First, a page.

As Trent McCann was growing up, his grandfather would tell him many stories about his own youth. Some of these stories involved famous sports celebrities. Since his grandfather recently passed away, Trent wanted to share with everyone the unplanned afternoon his grandfather spent with Babe Ruth, so that the little piece of history his grandfather shared with him would not be forgotten.
Babe Ruth was traded from the Boston Red Sox to the New York Yankees on January 6, 1920. My Grandfather, William Anthony McCann, was born October 15, 1921. One day, around age 13 my grandfather was caddying for one of his regulars when he recognized one of the other golfers in the group. It was the Babe. He had recently retired from his prolific career on the diamond and was becoming a regular on the links of the Upper Montclair Country Club in New Jersey.
The Babe was very friendly with a man named Jimmy Donahue, who was most likely the man who nvited Babe to the club. Donahue had a big restaurant on Route 23 in New Jersey, where many of the most influential people of the time hung out including athletes, politicians, and others. Babe would park around back as to make a quiet entrance and hang out with Jimmy and have hot dogs and hamburgers and drink beer. According to my Grandpa, Babe told him not to tell anyone. I have a feeling that it’s okay to let the cat out of the bag on that one now.
“Prior to this day at the Upper Montclair Country Club”, my Grandpa said, “I had only ever seen the Babe at Yankee Stadium when he was playing ball for the Yankees. The day I was caddying in the foursome with Babe around early afternoon, the foursome had already played 9 of Upper Montclair’s 27 holes. The “West 9” holes were taken down when the New Jersey Parkway was built.”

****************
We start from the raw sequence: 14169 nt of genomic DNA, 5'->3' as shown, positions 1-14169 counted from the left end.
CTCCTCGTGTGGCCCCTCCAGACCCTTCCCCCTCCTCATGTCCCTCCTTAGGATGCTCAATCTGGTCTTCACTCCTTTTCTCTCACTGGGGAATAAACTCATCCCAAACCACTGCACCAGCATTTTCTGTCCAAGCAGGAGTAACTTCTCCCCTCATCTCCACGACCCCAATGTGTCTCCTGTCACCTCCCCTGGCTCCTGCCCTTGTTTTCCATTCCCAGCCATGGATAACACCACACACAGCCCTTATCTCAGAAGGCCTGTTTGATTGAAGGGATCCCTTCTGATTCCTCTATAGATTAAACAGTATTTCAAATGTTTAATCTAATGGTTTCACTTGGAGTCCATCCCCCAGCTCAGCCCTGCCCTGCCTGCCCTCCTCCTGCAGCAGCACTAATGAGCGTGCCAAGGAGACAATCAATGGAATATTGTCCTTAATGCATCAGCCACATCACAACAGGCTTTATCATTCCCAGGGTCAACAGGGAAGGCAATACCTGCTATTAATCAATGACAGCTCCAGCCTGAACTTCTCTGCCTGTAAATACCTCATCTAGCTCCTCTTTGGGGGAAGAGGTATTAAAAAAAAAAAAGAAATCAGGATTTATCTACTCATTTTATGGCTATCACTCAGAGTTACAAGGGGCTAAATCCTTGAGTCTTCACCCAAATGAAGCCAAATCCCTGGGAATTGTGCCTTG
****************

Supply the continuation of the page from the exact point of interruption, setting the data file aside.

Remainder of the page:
He went on to say, “The Babe could hit the golf ball a mile, but he didn’t know where it was going. Every 9 holes he would stop to take a break at the club house.” On this day, he said that the Babe said “Fellas (to the caddies), don’t go down to the caddy shed or anyplace else. Go behind the pro shop (which we weren’t supposed to do) – you’re with me today and you can go anyplace you want to go for lunch. So we decided to eat on a bench behind the pro shop and the Babe sent out for some food and sodas or beer for anyone old enough. The Babe would go into the club house and have a few drinks. After that we went out and played another 18 holes.”
My Grandpa finished his story by saying, “The Babe was just a real regular guy.”
This story is written in remembrance of my grandfather, Bill McCann (1921 – 2014)
by Trent McCann
.Note: To see images of the Babe playing golf in the 1930’s, visit Babe Ruth’s daughter’s websitehttp://www.baberuthcentral.com/multimedia-babe-ruth/photos/julia-ruth-stevens-personal-albums/photo-collection-3-julias-personal-album-babe-the-golfer/